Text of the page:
Bottom Line: Many people/characters have little or no idea of the hazards their jobs hold for their health, both short and long term. Tension, illness, and death possibilities are nearly limitless! Consider an entire family’s suffering.
Stress and alcohol go together like peanut butter and jelly—a burger and fries, mac and cheese, bread and butter, mashed potatoes and gravy, milk and cookies, or any other iconic duo you can think of. Yes, they can be separated but—oh, so often—you don’t have one without the other.
In March, as the social distancing began, the ABC stores had more than $30 million per week. Sales in April 2020 were up about 15% over a year ago. The article goes on to identify the top selling brands for the state and for the Richmond Planning District (City of Richmond, Henrico, Goochland, Hanover, Chesterfield, and Powhatan counties). I was less interested in the rankings than in the sheer volume!
Alcohol consumption is up all over the country. To look at one other location, in Tulsa, OK, one liquor store reported that looking at sales March 15 to April 15, liquor sales were up 56% and beer 48%. Compared to a similar date in April of 2019, one-day sales in April 2020 were up by 100%.
According to one store owner, buying habits are changing in that people are buying more at a time, shopping more during the day and less in the evenings and on weekends.
In order to facilitate buying alcohol, providers are offering digital ordering and delivery, curbside pick-up, hosting, hosting virtual tastings and/or cocktail hours. And some are branching out by stocking hand sanitizers and face masks. Virtual cocktail parties among friends and families are now common.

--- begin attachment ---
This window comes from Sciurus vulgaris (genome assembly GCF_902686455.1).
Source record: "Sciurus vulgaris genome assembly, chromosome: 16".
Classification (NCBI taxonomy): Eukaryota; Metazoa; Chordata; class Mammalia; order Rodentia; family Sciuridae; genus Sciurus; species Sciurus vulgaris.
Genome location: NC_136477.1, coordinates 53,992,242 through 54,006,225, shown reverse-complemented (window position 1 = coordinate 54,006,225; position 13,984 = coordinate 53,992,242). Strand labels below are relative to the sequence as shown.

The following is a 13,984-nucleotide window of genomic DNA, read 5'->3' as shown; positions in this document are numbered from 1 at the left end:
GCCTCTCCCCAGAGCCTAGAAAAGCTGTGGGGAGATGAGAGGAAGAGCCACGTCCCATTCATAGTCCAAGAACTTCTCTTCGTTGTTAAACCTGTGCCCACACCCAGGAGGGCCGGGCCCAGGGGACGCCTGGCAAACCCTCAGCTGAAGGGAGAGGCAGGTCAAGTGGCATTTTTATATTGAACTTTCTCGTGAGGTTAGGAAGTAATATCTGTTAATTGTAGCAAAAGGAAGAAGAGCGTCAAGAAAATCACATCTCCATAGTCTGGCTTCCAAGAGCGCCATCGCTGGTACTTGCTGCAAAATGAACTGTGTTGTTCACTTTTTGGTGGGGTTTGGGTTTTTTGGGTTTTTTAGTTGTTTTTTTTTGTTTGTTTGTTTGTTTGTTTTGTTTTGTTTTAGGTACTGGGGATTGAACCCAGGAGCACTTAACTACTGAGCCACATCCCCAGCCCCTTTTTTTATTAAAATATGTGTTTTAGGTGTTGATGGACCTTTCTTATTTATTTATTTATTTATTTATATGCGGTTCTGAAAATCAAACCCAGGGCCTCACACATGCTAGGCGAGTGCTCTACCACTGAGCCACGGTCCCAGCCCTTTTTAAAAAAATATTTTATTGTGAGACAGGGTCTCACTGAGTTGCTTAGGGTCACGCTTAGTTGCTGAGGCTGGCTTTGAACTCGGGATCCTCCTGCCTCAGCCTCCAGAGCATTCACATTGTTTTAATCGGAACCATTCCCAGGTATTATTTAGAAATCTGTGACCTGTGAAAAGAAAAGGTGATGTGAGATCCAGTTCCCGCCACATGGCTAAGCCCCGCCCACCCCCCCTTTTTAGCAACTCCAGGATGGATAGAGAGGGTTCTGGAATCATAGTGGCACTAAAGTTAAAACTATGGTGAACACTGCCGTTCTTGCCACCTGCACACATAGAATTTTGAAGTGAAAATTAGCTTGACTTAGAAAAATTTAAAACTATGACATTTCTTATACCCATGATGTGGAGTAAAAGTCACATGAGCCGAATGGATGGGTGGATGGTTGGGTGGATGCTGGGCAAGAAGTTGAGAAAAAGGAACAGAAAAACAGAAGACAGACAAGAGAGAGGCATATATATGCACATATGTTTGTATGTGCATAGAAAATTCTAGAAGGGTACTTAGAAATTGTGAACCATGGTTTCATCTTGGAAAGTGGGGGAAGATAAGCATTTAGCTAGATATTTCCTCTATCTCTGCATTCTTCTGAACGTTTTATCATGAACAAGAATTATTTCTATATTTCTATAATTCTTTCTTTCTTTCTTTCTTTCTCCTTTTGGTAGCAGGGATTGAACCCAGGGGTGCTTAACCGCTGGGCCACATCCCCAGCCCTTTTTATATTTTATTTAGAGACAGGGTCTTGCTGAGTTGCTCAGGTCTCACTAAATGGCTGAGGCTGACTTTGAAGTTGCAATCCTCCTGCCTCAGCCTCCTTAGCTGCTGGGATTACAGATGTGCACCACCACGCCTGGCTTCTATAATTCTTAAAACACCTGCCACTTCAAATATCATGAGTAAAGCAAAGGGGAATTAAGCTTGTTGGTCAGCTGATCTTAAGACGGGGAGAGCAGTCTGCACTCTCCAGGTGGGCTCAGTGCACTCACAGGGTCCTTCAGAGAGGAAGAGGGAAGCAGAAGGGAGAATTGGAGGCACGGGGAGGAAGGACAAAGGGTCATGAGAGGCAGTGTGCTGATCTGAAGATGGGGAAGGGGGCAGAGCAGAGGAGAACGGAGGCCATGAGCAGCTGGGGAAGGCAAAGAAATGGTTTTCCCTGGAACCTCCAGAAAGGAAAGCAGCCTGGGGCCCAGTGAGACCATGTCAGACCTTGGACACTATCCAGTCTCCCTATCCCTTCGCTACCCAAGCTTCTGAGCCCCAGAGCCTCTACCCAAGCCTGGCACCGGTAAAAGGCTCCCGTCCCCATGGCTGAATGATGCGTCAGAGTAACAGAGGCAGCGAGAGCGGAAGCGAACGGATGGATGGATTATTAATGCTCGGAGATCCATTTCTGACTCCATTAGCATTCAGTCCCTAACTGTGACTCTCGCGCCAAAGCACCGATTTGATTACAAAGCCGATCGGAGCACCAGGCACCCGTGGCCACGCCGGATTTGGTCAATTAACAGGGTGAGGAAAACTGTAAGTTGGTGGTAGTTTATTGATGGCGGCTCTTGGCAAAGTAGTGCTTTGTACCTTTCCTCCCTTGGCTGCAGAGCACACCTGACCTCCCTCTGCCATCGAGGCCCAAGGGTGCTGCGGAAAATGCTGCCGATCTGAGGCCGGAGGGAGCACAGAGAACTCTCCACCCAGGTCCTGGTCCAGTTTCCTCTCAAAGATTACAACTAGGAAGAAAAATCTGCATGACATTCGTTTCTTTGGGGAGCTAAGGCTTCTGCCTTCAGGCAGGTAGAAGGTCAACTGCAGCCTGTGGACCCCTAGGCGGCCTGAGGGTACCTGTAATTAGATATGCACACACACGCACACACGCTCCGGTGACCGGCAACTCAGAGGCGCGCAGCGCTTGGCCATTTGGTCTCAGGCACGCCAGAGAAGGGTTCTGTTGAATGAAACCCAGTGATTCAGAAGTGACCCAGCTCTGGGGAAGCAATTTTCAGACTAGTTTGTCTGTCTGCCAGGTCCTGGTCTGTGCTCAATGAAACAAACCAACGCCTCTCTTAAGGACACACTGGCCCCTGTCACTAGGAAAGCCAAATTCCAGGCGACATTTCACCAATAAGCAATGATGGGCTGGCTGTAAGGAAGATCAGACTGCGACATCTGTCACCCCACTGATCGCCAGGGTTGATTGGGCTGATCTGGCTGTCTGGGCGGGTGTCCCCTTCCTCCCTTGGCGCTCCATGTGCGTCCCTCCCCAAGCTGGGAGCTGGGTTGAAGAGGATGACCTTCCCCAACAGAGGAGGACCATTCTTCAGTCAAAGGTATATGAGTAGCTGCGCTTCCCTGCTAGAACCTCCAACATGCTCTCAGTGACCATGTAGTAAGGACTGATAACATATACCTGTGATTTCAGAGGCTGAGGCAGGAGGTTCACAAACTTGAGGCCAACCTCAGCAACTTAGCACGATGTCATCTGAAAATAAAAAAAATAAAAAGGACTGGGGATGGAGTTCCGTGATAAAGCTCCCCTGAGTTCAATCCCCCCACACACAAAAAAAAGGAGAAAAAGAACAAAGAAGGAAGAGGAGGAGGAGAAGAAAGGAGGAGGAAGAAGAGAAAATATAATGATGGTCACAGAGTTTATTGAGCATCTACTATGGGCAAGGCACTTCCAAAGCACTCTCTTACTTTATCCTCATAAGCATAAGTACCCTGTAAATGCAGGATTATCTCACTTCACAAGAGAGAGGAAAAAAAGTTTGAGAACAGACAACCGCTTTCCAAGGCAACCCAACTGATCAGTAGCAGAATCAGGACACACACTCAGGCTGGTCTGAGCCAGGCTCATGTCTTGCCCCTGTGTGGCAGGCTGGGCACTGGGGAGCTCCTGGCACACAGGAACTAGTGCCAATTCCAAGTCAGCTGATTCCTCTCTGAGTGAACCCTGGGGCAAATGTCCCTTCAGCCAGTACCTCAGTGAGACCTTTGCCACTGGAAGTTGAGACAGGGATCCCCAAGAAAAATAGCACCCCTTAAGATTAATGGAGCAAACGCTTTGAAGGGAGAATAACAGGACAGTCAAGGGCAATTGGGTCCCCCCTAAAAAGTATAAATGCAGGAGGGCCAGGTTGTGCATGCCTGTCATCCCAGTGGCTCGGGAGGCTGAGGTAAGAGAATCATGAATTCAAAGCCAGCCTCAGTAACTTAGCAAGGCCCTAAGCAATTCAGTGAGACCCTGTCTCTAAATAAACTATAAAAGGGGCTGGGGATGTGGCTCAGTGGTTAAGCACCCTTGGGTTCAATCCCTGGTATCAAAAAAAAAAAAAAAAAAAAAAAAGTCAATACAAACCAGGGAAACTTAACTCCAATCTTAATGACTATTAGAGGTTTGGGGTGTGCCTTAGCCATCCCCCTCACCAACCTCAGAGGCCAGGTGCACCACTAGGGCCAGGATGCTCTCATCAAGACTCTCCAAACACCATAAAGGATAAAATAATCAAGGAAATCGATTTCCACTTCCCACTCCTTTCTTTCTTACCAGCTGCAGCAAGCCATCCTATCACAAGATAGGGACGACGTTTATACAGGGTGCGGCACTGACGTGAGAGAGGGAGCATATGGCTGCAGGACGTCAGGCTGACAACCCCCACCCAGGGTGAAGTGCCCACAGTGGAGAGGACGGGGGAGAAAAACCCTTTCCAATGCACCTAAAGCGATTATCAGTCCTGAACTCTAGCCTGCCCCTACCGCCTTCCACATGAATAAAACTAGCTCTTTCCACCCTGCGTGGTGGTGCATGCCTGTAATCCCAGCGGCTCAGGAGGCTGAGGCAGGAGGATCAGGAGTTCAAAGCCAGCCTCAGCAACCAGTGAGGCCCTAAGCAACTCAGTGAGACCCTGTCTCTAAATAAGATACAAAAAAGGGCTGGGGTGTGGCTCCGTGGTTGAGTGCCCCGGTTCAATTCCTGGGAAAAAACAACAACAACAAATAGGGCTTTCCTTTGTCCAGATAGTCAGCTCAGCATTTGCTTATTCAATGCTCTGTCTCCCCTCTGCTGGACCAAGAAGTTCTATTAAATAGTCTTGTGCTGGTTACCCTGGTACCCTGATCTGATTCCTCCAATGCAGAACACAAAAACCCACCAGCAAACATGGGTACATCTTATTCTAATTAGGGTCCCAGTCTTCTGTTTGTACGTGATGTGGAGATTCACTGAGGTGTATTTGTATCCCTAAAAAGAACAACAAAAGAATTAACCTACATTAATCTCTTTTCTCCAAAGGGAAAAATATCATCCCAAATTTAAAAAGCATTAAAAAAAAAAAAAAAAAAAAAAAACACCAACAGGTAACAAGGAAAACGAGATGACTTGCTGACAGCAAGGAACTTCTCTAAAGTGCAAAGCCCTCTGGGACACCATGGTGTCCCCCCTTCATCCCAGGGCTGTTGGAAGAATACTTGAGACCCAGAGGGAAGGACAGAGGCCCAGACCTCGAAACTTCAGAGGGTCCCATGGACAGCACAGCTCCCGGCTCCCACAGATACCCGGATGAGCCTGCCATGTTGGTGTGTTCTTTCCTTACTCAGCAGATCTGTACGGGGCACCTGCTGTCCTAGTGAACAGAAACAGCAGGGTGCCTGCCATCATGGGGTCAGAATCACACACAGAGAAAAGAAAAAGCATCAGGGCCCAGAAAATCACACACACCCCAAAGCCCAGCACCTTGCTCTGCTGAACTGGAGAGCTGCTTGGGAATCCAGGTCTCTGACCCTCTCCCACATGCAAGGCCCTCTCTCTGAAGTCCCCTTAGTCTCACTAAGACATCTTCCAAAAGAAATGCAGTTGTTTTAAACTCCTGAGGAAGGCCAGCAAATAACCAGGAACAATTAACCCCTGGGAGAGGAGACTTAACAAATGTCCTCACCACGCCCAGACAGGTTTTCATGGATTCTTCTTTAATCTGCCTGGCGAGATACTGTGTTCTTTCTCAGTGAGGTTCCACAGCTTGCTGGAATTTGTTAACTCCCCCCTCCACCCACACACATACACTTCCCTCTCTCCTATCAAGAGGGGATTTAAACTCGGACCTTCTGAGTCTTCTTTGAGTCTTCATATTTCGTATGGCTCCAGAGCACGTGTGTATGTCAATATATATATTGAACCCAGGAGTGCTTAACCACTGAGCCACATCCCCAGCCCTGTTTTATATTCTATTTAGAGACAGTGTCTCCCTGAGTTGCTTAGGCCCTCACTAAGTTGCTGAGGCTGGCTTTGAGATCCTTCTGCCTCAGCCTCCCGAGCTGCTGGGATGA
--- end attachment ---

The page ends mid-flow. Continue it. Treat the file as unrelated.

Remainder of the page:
Estimates of the increase in U.S. alcohol consumption from now to the same time last year vary from 25% (WHO) to 55% (Healthcare Home [//healthcare.utah.edu]).
The uptick in alcohol consumption is not solely a U.S. phenomenon. The World Health Organization has issued statements urging countries world-wide to try to curb drinking during the current pandemic. They cite several health reasons to try to control excessive alcohol consumption. No matter how bad a situation is, excess drinking can always make it worse!
Weaken the immune system, actually making people more vulnerable to infection
As victims of domestic abuse find themselves trapped at home under constant surveillance by their abuser, many have trouble accessing resources. Some organizations are offering discreet assistance for people with no physical or virtual privacy.
Also according to WHO, alcohol-related deaths number 3 million every year—before the pandemic. And the WHO now has the added difficulty of trying to quash the misinformation that has circulated to the effect that drinking can make someone immune to the COVID-19 virus and/or cure one if infected. The presumed medicinal value of alcohol has a long history (see below), perhaps with roots in the dulling of physical pain.
The link between stress and alcohol consumption is so well established that it’s actually called “self-medication.” In fact, such self-medication can be pretty effective, at least initially, in relieving anxiety and depression. Alcohol is a “downer” (i.e., a system depressant) so if people are wound up, rapid heart beat, etc., alcohol can definitely make those symptoms of stress go down. But as mentioned above, alcohol also depresses inhibitions, increases risk-taking, decreases logical decision making, increases violence, and — after all that — is still likely to interfere with restful sleep.